Having been a low-carber for five years and having a mother with type 2 diabetes, a lot of gifts we get are thrown out: food and restaurant gift certificates, in particular. Almost anything that's labeled "Healthy" or "For diabetics," isn't. If the recipient of your gift is strict about their diet, gifts on the no-no list will end up re-gifted or in the trash. Here's some help in making a good choice.
- Sweets. There's a reason they used to call it sugar diabetes: it's a disease of disregulated blood sugar. Sugary foods are out.
- Starches. Starches are made of chains of glucose. The chains break apart in the digestive system, turning into glucose--a type of sugar. Bread, crackers, beans, noodles, potatoes, muffins, cornbread--no.
- Sugar-free or "for diabetics." "For diabetics" doesn't mean anything--literally. It should probably say "for diabetes," meaning enough of it, in the right person, will cause diabetes. Sugar-free foods can be loaded with carbohydrates, which raise blood sugar. Some products, like bread from Julian's Bakery, have been found to be deliberately mislabeled and are, in fact, high-carb foods.
- Fruit. Fruit may be natural--so is radon--but it's full of sugar. Cross the fruit basket off your list.
- Restaurant gift certificate. Maybe. Check the menu to make sure there's something they can eat: eggs or unbreaded meat for the entree. I once got a gift certificate from someone who said, "I don't know if there's anything you can eat there." And the place was at the opposite end of downtown from where I worked. Gee, thanks.
- Diabetic cookbooks or magazines. These are full of high-carbohydrate recipes that can make you diabetic.
- A donation to the American Diabetes Association. The ADA is largely funded by pharmaceutical companies that sell diabetes medications. These businesses have nothing to gain by reducing their customer base, which is why the ADA recommends eating a portion of starchy food (a quarter of a dinner plate) at every meal. That's more than enough to give diabetics blood sugar levels that, experienced day after day, are toxic and can lead to blindness and amputation. I'd sooner make a donation to Al Quaeda.
- Homemade low-carb goodies. Yes--but make sure they're actually low carb. An apple pie made with Splenda still has a flour crust and fruit. (Remember the part about starches and fruit being bad for blood sugar?) On the other hand, a pumpkin pie made with canned or fresh pumpkin (not "pumpkin pie filling"), Splenda, a nut crust and heavy cream or coconut milk instead of sweetened condensed milk should be low carb. For cookies, breads and pastries, get a recipe book like Cooking with Coconut Flour (and don't use any sugar, honey or maple syrup--use Splenda). You cannot swap regular flour with coconut flour or almond flour; you need a recipe written for those ingredients. A word about sweetness: someone who has been on a low-carb diet for a while has probably seen their taste for sweetness ratcheted down. I typically use half the sweetener called for in recipes, except when making cookies: baked goods need the whole amount for the texture. To get an idea of the right level of sweetness, eat a square of Dove dark chocolate.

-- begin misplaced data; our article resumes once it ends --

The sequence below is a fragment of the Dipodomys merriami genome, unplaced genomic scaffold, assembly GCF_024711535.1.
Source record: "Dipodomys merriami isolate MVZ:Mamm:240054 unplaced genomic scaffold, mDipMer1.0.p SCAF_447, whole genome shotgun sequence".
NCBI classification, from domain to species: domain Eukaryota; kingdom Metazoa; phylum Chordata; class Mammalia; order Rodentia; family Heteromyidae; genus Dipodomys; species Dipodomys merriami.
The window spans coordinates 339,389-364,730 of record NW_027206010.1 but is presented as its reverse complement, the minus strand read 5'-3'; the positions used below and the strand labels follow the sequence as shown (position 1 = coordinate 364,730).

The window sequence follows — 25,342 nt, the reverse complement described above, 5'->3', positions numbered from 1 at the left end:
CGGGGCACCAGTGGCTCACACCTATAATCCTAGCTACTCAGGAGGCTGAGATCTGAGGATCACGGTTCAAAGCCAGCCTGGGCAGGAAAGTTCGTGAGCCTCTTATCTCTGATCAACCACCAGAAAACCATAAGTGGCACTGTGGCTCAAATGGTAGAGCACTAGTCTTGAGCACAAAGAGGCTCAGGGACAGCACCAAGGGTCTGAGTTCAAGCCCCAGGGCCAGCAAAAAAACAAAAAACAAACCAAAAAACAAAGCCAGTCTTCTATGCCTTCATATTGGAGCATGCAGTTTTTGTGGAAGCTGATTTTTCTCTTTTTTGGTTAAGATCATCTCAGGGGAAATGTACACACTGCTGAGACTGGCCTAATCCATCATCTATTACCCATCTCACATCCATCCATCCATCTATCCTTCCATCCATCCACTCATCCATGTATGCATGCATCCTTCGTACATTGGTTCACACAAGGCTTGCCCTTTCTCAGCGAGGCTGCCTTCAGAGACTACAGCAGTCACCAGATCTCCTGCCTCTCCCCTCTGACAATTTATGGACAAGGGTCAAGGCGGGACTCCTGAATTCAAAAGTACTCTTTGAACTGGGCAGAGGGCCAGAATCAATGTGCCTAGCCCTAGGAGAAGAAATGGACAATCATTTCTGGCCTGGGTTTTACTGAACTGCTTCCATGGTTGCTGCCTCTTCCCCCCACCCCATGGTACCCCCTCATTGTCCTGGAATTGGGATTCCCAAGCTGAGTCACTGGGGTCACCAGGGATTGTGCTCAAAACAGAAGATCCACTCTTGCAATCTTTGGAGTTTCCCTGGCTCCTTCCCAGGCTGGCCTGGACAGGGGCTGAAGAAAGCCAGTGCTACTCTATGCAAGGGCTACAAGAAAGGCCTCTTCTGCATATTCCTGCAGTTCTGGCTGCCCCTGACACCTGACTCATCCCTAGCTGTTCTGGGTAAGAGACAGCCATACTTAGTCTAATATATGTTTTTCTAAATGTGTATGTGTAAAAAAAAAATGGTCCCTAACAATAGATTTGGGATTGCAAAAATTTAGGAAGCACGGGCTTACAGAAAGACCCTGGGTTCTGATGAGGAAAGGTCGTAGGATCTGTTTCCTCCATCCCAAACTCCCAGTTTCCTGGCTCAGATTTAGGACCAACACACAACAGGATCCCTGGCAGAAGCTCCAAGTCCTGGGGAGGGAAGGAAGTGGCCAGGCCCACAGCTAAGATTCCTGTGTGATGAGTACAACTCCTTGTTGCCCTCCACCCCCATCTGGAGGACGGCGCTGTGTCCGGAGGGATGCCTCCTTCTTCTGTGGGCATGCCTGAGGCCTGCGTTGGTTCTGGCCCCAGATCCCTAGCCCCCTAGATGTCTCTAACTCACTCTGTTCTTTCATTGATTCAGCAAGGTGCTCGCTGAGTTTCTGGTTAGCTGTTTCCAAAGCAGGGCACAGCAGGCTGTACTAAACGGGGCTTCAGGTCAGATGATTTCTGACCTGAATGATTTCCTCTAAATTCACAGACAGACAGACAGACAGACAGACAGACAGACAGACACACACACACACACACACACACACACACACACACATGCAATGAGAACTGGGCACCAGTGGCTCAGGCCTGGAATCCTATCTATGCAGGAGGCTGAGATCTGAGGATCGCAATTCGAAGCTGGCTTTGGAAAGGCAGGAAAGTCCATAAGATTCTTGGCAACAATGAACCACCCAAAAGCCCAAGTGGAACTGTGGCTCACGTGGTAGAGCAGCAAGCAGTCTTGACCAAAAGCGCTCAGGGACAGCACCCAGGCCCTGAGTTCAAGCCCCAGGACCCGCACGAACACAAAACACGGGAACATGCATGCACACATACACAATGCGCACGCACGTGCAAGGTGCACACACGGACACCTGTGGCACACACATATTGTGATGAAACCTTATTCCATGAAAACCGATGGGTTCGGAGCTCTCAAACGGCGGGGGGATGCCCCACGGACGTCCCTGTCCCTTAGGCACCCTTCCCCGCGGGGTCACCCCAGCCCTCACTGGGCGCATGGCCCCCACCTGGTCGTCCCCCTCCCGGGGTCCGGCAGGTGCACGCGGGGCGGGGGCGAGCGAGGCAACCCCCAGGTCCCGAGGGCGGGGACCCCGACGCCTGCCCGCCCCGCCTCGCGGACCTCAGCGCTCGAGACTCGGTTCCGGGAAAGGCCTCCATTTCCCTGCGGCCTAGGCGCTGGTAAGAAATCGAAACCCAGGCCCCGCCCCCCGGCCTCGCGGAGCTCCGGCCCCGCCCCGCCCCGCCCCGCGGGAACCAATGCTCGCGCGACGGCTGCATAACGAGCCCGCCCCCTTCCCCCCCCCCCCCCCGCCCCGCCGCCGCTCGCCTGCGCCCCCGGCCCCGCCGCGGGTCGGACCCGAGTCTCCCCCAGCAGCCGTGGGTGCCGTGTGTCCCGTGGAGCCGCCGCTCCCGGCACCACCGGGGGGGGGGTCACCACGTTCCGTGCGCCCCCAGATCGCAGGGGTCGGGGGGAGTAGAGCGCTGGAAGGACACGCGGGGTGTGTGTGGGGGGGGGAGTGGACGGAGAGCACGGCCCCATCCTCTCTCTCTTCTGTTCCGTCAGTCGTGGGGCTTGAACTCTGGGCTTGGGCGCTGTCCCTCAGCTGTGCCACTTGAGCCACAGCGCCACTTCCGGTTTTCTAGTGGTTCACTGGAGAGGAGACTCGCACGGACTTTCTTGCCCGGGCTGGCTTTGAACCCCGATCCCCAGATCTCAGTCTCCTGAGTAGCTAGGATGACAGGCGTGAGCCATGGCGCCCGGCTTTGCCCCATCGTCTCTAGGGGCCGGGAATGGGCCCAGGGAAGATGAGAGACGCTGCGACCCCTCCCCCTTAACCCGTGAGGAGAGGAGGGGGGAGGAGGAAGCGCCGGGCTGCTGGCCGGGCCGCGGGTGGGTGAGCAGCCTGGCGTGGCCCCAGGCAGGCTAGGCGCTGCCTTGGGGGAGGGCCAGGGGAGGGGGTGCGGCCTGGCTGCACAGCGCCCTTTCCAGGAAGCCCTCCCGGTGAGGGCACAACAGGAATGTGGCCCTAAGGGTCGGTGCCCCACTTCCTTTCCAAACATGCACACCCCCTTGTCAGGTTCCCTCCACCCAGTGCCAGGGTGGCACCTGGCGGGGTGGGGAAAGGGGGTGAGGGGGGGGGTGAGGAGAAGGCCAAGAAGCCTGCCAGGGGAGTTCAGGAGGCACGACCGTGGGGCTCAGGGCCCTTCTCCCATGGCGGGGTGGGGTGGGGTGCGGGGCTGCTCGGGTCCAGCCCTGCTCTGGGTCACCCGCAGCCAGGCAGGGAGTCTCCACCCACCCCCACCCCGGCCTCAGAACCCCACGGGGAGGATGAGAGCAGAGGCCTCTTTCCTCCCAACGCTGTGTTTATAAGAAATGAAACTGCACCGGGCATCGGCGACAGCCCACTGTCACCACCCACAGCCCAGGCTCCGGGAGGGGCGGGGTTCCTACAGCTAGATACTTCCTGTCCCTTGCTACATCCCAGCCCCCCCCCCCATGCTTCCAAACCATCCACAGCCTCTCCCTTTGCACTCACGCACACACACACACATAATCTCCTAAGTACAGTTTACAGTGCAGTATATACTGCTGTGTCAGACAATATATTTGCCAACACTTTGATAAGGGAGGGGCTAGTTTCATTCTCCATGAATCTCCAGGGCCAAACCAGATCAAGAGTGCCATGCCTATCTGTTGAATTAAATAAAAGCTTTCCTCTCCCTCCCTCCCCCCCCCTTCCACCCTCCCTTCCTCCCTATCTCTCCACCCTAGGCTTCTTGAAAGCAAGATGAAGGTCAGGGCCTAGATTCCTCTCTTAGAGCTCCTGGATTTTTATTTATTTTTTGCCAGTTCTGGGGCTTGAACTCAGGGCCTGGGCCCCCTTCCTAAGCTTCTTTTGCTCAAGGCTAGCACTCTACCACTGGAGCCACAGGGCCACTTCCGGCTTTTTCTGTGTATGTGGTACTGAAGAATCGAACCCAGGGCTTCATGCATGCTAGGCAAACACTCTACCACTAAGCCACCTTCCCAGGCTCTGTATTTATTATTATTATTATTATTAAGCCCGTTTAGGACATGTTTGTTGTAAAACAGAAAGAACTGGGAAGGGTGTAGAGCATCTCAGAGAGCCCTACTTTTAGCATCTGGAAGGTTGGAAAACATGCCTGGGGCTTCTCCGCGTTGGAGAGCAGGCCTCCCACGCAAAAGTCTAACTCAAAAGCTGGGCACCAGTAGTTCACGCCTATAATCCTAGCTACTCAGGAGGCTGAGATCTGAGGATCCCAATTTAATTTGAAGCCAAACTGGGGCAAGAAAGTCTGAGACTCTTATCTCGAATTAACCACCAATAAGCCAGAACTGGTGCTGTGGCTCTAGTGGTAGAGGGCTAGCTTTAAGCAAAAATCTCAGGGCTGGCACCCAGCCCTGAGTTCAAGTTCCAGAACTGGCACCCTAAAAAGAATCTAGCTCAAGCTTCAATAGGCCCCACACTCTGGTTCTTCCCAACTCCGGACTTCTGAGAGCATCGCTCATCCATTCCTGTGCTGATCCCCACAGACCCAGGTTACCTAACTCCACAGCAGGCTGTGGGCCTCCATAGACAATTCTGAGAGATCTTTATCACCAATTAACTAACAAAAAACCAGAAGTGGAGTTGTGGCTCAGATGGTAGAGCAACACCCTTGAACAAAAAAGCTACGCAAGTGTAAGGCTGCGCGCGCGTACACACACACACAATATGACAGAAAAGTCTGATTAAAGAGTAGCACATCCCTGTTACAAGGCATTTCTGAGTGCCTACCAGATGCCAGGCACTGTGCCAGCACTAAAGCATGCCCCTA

- A low-carb food basket. A basket of smoked salmon, avocados, hard cheese, olives and nuts--ain't no way this will be regifted.
- Wine. Maybe. A lot of us enjoy it, but it interferes with some common medications and blood sugar levels for some people. If you're not sure about it, find another gift.
- Restaurant or coffee shop gift certificate. Again, maybe. Make sure it's a place they'll like to eat or drink and that it's convenient for them to get to. Places with the word "grill" in the name are best: there's something they can eat there and it's hard to screw up a hamburger. But I've seen it done! I've found that my taste sensitivity to everything has gone up, and bad food and coffee aren't merely bad, they're dreadful. Choose carefully.
- Books and magazines. Low-carb enthusiasts are aware of all the new books out there. But for a newbie, Dr. Bernstein's Diabetes Solution and Blood Sugar 101 are indispensable for diabetics. Dana Carpender has written many low-carb cookbooks with carbohydrate counts for the recipes. Long-term low-carbers are often avid readers--an e-reader or gift certificate to Amazon or Barnes and Noble might be a great gift.
- Donation to Heifer International. The very poor often subsist on low-nutrient, high-carb, grain-based diets. Heifer International (fka The Heifer Project) provides needy people with livestock and training to care for the animals. The people they serve get the benefit of a more nutritious diet from the animals' milk, eggs and meat, more fertile land, and income from wool and extra food.